Then there's Andrea, who has basically two character traits: being a terrible person (remember when she tries to help Beth kill herself?) and her weakness for bad boys. She shags Shane before shacking up with The Governor, completely oblivious to his evil antics despite him showing her his creepy zombie fighting arena on their first date.
And they say romance is (un)dead.
Even when she discovers that The Governor tried to have her former best friend Michonne killed, Andrea still willingly has sex with him and refuses to take him out, which results in him feeding her to zombies a few episodes later. It's not like this is a difficult puzzle to solve -- Andrea in the comics is a strong, assertive character that doesn't do any of that bullshit. They could have literally just copied her verbatim from the source material, if it weren't for the apparent "irrational moron" quota the showrunners have to make each season.
Seriously, comic Andrea is basically Sarah Connor.
Then there's Bob.
Pause at any given moment he is on-screen and he will be making this face.
Bob is a former alcoholic who endangers the whole group for a bottle of booze before eventually becoming a barbecue side dish for a group of cannibals, and then turning into a zombie. Because this show is about zombies, in case you forgot.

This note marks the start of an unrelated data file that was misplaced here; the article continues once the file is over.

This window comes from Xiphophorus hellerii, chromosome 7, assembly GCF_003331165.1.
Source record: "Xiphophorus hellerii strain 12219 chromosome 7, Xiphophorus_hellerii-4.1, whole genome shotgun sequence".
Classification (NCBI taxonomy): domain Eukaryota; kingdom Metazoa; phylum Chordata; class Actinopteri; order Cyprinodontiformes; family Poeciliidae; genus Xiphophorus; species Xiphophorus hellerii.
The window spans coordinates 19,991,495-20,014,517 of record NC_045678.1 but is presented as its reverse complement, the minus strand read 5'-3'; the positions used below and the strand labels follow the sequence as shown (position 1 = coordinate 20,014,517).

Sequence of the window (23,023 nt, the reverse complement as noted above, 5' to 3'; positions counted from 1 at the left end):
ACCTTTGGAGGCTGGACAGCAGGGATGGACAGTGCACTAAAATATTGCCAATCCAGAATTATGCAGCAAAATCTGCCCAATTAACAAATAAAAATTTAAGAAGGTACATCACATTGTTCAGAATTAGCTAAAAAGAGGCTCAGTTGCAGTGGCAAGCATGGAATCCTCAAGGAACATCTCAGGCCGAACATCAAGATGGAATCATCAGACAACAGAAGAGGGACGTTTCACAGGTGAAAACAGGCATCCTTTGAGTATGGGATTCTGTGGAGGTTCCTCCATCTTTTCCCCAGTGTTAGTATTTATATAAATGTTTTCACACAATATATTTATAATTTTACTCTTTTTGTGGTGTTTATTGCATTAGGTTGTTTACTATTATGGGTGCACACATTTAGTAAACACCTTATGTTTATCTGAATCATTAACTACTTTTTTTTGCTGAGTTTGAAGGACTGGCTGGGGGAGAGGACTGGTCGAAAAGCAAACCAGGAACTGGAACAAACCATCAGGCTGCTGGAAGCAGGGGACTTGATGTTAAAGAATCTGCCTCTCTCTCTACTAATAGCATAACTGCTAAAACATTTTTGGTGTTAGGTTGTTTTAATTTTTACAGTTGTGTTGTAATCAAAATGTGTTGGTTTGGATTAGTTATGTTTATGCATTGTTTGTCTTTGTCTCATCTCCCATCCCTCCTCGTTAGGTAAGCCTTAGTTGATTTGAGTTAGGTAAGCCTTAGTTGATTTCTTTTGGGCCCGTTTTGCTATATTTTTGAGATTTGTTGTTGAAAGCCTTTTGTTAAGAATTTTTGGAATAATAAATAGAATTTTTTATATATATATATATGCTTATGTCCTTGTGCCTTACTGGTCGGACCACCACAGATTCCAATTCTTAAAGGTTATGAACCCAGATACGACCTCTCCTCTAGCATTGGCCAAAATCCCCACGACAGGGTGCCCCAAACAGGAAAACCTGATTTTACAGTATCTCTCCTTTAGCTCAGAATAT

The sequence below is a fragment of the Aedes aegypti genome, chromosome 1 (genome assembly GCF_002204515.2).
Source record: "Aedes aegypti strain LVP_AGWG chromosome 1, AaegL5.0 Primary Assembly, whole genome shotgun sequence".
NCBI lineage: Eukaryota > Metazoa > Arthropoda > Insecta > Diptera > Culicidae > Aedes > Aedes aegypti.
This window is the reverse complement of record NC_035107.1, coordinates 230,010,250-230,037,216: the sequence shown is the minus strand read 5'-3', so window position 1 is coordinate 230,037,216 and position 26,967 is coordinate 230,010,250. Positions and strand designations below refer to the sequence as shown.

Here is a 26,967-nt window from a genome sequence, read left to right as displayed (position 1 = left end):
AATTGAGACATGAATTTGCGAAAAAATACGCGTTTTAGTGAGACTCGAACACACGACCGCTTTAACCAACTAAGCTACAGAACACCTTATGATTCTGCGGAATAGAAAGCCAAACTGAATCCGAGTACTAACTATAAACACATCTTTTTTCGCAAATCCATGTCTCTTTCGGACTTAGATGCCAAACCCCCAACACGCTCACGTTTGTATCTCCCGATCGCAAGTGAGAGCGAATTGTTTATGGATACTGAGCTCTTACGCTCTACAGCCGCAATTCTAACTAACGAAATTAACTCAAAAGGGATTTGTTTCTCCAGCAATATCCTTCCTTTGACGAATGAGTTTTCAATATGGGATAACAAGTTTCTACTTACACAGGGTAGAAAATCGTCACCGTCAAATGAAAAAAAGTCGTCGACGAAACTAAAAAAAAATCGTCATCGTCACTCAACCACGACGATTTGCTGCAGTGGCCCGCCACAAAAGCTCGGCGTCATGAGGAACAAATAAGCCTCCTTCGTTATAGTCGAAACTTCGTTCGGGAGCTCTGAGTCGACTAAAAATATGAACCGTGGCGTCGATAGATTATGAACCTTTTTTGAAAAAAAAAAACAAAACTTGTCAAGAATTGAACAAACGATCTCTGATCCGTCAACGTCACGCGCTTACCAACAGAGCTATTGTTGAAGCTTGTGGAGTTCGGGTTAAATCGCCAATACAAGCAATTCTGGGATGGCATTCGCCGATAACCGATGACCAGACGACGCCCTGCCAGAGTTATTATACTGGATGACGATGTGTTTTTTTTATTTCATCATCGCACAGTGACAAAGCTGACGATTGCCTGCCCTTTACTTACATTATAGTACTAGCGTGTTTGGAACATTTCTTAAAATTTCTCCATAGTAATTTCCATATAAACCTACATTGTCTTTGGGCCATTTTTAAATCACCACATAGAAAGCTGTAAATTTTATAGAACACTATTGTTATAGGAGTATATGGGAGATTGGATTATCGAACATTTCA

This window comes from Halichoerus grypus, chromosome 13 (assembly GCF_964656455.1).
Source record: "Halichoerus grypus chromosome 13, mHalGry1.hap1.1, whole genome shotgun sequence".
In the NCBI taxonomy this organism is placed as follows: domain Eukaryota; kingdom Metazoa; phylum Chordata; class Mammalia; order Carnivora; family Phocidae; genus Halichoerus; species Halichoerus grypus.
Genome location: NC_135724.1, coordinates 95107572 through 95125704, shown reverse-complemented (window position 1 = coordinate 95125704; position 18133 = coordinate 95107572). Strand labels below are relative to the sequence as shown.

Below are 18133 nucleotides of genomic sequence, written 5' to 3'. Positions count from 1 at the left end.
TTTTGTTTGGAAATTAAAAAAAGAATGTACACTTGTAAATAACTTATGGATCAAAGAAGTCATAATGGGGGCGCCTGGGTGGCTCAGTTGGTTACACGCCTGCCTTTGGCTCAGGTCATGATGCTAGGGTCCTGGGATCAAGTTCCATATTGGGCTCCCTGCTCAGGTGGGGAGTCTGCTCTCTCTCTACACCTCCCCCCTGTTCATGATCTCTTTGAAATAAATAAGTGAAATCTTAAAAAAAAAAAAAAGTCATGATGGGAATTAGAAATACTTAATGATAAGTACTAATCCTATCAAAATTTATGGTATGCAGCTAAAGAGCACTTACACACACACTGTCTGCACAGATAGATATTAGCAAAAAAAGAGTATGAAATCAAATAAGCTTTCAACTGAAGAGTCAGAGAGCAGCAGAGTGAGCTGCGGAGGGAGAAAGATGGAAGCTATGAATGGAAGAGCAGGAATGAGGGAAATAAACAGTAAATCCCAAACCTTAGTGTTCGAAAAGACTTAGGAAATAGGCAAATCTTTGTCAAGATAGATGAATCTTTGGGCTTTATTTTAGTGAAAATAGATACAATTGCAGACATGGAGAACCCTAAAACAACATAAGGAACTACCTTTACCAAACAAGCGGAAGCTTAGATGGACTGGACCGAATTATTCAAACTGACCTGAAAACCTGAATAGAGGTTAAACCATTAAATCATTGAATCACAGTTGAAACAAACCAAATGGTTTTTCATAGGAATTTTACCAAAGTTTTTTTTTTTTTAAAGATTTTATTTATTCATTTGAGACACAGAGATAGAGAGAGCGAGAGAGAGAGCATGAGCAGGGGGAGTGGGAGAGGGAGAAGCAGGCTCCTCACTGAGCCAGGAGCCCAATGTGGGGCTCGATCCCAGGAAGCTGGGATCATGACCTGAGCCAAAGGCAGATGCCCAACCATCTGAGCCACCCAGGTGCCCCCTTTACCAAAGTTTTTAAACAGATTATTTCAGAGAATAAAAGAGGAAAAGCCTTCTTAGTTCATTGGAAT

Season 5 graces us with the gift that is Father Gabriel, a pointlessly obtuse and secretive character who has managed to somehow stay alive in the apocalypse despite his inability to do anything useful. His ultimate stupidity comes when he, while perfectly safe inside a church, decides to claw his way through the floorboards like some rabid animal for no reason whatsoever just to immediately get stuck in a horde of zombies outside, reminding the viewers once again how useless he is. He runs back to the church with his tail between his legs and causes the church's barricade to be destroyed in his rescue, because everyone in this show is a goddamned moron.
"I'm sorry; it's like I was being called upon by a higher, dumber power."
Death Is a "Get Out of Jail Free" Plot Device